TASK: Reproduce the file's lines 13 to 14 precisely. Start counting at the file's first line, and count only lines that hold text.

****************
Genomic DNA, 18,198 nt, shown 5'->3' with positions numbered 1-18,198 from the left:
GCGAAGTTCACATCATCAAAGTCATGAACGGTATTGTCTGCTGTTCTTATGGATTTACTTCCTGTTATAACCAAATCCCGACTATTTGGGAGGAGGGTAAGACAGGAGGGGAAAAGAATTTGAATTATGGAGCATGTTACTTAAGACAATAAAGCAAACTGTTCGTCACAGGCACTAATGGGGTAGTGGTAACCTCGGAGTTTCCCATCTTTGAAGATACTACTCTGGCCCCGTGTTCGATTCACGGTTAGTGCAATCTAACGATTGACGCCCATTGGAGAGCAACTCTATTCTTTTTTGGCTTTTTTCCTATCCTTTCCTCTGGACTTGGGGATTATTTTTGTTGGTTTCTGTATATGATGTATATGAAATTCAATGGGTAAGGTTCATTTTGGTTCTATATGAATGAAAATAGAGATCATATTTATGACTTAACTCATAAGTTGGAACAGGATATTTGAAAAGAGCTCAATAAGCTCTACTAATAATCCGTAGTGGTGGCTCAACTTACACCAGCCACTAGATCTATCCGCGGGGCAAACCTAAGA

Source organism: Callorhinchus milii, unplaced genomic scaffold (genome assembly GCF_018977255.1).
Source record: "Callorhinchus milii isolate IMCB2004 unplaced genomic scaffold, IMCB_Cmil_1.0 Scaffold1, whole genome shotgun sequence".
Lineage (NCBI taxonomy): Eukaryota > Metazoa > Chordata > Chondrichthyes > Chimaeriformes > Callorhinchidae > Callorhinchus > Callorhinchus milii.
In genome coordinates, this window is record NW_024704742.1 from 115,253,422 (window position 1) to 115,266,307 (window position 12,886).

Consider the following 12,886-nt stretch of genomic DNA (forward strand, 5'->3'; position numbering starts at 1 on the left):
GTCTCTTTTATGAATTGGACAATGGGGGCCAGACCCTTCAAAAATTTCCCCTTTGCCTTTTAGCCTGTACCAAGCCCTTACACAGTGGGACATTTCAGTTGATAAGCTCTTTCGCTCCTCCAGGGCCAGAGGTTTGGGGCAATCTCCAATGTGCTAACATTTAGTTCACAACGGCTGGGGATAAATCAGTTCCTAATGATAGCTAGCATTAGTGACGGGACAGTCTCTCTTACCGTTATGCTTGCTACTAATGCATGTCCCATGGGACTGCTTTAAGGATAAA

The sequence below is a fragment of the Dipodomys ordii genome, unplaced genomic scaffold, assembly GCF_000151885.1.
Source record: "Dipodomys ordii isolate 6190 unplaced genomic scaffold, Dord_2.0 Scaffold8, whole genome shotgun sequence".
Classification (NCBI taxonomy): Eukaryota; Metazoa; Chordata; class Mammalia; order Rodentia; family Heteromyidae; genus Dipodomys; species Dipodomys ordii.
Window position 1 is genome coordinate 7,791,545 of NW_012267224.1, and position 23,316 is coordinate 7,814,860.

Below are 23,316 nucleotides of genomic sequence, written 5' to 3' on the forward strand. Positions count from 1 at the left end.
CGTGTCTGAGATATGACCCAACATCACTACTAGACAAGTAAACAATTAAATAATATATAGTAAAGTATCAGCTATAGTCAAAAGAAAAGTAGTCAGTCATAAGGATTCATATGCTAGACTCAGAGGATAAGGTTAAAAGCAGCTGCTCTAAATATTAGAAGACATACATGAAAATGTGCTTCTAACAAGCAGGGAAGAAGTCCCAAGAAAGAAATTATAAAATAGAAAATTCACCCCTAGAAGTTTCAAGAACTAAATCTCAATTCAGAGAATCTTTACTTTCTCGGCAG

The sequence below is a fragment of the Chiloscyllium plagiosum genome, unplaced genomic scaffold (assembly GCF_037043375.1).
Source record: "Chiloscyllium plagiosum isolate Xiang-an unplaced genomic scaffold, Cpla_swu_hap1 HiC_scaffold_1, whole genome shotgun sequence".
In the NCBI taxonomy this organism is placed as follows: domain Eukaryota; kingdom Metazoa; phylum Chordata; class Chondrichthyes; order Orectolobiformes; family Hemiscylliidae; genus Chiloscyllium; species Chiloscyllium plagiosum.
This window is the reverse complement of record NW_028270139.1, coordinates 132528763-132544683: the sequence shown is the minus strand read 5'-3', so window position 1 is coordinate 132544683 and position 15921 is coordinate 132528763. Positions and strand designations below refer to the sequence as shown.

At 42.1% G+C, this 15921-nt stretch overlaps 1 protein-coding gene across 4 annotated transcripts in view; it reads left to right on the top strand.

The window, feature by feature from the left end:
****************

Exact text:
Below are 23,316 nucleotides of genomic sequence, written 5' to 3' on the forward strand. Positions count from 1 at the left end.
CGTGTCTGAGATATGACCCAACATCACTACTAGACAAGTAAACAATTAAATAATATATAGTAAAGTATCAGCTATAGTCAAAAGAAAAGTAGTCAGTCATAAGGATTCATATGCTAGACTCAGAGGATAAGGTTAAAAGCAGCTGCTCTAAATATTAGAAGACATACATGAAAATGTGCTTCTAACAAGCAGGGAAGAAGTCCCAAGAAAGAAATTATAAAATAGAAAATTCACCCCTAGAAGTTTCAAGAACTAAATCTCAATTCAGAGAATCTTTACTTTCTCGGCAG